“Then Judas, which had betrayed him, when he saw that he was condemned, repented himself, and brought again the thirty pieces of silver to the chief priests and elders,  Saying, I have sinned in that I have betrayed the innocent blood …”  (Matthew 27:3-4)

The repentance though, was more for the loss of his personal goals than for any conviction of moral wrong. The loss of what was most dear to his heart was so devastating to him that he took his own life:

“And he cast down the pieces of silver in the temple, and departed, and went and hanged himself. (Matthew 27:5)

It seems that Judas’ heart was consumed with self.  Ambition, position and personal gain were all-important to him.  In spite of what he did, Jesus treated him with dignity and did not even openly expose him at the Passover meal.

  1. Peter – a Fickle Friend

Peter thought he was a loyal-to-the-death friend of Jesus but he didn’t know his own heart.  When he was questioned about his association with Jesus in a manner he saw as a possible threat, he quickly reacted in a way to defend himself, even at the denial of any relationship to Jesus.  However, Peter had seen and been touched by the character of Jesus – Jesus had washed his feet.  Peter saw clearly the condition of his own heart:

“And Peter went out, and wept bitterly.”  (Luke 22:62)

Jesus had found a place in Peter’s heart because Peter had seen and appreciated the demonstration of the true character of God, and saw the contrast to his own.  Jesus, early on, had demonstrated His concern for Peter and the other fishermen by working a miracle that had helped to meet their needs:

“When Simon Peter saw it, he fell down at Jesus’ knees, saying, Depart from me; for I am a sinful man, O Lord.”  (Luke 5:8)

In a similar way, if we will behold the character of God, especially as revealed in the Biblical account of Jesus’ life on earth, He will find a place in our hearts.

Do we, like Peter, who said “yet will I not deny thee,”
still need to learn the condition of our own hearts?

Peter, while he had character faults, had observed Jesus day by day and been attracted to Him and was convicted that He was indeed who He claimed to be:

“From that time many of his disciples went back, and walked no more with him.  Then said Jesus unto the twelve, Will ye also go away?  Then Simon Peter answered him, Lord, to whom shall we go? thou hast the words of eternal life.  And we believe and are sure that thou art that Christ, the Son of the living God.”  (John 6:66-69)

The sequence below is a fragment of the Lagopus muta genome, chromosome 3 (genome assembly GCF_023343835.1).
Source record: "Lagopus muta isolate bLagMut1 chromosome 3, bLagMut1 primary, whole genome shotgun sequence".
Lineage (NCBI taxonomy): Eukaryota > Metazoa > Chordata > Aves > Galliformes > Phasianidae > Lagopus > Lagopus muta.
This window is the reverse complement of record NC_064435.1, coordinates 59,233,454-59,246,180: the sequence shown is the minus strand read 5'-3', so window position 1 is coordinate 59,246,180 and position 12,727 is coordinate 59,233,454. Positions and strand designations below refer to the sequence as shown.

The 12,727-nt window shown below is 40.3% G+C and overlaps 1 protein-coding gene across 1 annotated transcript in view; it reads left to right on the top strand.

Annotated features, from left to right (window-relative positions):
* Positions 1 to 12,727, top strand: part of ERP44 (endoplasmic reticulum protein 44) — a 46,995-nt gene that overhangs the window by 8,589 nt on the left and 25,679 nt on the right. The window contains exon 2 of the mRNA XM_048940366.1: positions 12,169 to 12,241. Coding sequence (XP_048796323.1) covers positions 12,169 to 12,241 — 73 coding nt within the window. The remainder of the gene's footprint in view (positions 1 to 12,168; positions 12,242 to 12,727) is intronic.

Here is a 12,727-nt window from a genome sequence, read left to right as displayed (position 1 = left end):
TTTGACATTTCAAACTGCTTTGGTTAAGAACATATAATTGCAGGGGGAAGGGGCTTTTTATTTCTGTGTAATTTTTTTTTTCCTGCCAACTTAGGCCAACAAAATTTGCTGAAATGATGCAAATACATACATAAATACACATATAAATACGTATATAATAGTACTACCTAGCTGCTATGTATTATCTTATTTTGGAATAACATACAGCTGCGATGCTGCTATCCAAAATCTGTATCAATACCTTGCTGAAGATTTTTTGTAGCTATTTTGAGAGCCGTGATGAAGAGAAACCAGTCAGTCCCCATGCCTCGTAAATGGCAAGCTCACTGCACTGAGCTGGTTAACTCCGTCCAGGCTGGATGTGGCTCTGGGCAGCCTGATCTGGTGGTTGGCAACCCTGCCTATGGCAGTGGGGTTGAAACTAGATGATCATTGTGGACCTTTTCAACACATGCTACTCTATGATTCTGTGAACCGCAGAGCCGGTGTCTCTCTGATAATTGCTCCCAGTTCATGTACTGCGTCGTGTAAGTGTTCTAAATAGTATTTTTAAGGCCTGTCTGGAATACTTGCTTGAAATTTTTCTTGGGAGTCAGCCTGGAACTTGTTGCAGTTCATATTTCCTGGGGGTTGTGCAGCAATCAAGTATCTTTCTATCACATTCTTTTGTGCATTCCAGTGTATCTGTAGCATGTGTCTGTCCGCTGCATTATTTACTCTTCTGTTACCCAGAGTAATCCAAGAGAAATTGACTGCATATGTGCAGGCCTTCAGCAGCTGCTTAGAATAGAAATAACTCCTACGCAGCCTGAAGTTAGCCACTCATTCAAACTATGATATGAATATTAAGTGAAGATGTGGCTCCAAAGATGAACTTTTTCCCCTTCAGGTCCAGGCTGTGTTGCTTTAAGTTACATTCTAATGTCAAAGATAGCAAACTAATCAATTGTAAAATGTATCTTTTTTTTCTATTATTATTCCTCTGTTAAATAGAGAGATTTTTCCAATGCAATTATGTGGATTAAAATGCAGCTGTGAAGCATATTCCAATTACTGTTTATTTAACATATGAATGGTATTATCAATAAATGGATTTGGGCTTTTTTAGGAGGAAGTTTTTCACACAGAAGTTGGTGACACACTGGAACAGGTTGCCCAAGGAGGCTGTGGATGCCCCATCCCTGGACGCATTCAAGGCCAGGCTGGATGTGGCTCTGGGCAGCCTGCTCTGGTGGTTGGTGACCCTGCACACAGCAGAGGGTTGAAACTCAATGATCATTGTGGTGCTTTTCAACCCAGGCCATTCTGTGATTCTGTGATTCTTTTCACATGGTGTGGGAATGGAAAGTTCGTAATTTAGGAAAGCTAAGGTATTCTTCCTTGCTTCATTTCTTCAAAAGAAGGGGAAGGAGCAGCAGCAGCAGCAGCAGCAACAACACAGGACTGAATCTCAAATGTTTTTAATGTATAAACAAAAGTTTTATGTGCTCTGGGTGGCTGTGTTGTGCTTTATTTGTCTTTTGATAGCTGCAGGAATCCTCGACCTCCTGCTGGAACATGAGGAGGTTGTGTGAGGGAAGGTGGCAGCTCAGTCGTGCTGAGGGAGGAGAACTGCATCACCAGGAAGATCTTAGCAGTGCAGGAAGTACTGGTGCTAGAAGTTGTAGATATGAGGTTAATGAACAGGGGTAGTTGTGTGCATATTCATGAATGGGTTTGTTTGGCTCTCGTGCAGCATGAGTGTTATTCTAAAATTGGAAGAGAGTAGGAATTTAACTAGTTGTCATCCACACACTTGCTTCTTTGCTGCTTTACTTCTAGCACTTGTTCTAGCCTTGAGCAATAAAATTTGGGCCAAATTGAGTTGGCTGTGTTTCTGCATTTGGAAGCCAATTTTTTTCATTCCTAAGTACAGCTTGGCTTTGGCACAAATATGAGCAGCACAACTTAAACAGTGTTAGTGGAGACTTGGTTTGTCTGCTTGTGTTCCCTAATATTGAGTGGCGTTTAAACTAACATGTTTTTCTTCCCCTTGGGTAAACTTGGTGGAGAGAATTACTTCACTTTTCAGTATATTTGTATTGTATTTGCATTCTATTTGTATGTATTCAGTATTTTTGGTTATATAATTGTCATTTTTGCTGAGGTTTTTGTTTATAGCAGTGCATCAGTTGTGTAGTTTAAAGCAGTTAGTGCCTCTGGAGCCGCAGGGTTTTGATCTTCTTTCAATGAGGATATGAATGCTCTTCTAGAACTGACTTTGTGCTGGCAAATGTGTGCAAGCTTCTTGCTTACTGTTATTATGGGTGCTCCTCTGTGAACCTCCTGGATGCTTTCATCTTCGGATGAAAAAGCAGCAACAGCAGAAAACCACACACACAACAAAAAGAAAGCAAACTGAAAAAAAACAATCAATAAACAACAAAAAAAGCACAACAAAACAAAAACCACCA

He could see no other option than to follow Jesus.  This helped him recover from his failures and not give up as Judas had.  By beholding Jesus, Peter’s heart had been changed.

After His resurrection, Jesus gave Peter an opportunity to make right his three-time denial by having him make a three-time affirmation of his love for his Master and gave him the responsibility to “feed my sheep.”  (John 21:15-17)

  1. Pilate – Jesus Was in His Hand, not His Heart

Pilate had a unique position in that he had the authority no one else had – to either release Jesus or condemn Him to death:

“Then saith Pilate unto him, Speakest thou not unto me? knowest thou not that I have power to crucify thee, and have power to release thee?”  (John 19:10)

Being in the highest position of local authority he was free to decide either way.  Once Jesus’ case caught his interest, he examined it more carefully, came to a conclusion and publicly announced his decision:

“Then said Pilate to the chief priests and to the people, I find no fault in this man.” (Luke 23:4)

He even “sought to release him.”  (John 19:12)  Possibly, there was even pity for Jesus in his heart as well as a sense of fairness.  The Jews, sensing that Pilate would not condemn Jesus as readily as they had hoped, finally associated releasing Jesus with Pilate’s relation to Caesar: